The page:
https://doi.org/10.7554/eLife.30051.005
Figure 2 with 1 supplement
ELISA screen of anti-LigB mAb library.

(A) Depiction of the full length LigB antigen and LigB-derived antigens used for mAb generation. (B) The degree of mAb binding to the respective LigB antigens was indirectly measured by colorimetic (λ630) TMB-ELISA using rabbit anti-mouse IgG antibody conjugated with HRP (1:5000). Each value represents the mean ±S.D. from three individual trials of two replicates. Additional mAb characterization was limited to mAbs with binding efficiencies resulting in OD630 >1.0 (blue).

https://doi.org/10.7554/eLife.30051.007
Figure 2—figure supplement 1
Histogram of relative antigen binding strength for the anti-LigB mAb libraries.

Hybridoma supernatants containing individual mAbs were screened for efficient antigen binding using ELISA. The frequency of relative binding strength for both library C and V is depicted for each 0.1 OD630 range. The distribution can be grouped into populations of non-binding mAbs (0 < OD630< 0.5), weak binding mAbs (0.5 < OD630< 1.0), and moderate to high binding mAbs (1.0 < OD630< 2.0). Additional characterization was only pursued for the mAbs with moderate to high binding efficiencies. The division between weak and moderate binding efficiency also corresponded to the average between the lowest and highest OD630 for hybridoma supernatants in the ELISA screen.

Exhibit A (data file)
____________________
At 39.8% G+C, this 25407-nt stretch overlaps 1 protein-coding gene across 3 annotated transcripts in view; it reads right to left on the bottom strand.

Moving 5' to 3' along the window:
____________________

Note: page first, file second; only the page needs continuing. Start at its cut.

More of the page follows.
https://doi.org/10.7554/eLife.30051.008
Figure 3 with 1 supplement
Equilibrium binding for anti-LigB mAbs.

The equilibrium dissociation constants (KD) for mAbs from library C (A) and library V (B) were determined from dose-dependent binding curves. Increasing concentrations of purified anti-LigB mAbs (0.00686, 0.0137, 0.0412, 0.123, 0.370, 1.11, 3.33 and 10 µM) were incubated with LigB antigen (1 μM) immobilized on microtiter plates. The binding interaction was subsequently detected by ELISA using HRP-conjugated anti-mouse antibodies. All experiments were conducted in three trials, the mean ±S.D. of which were shown in bar charts.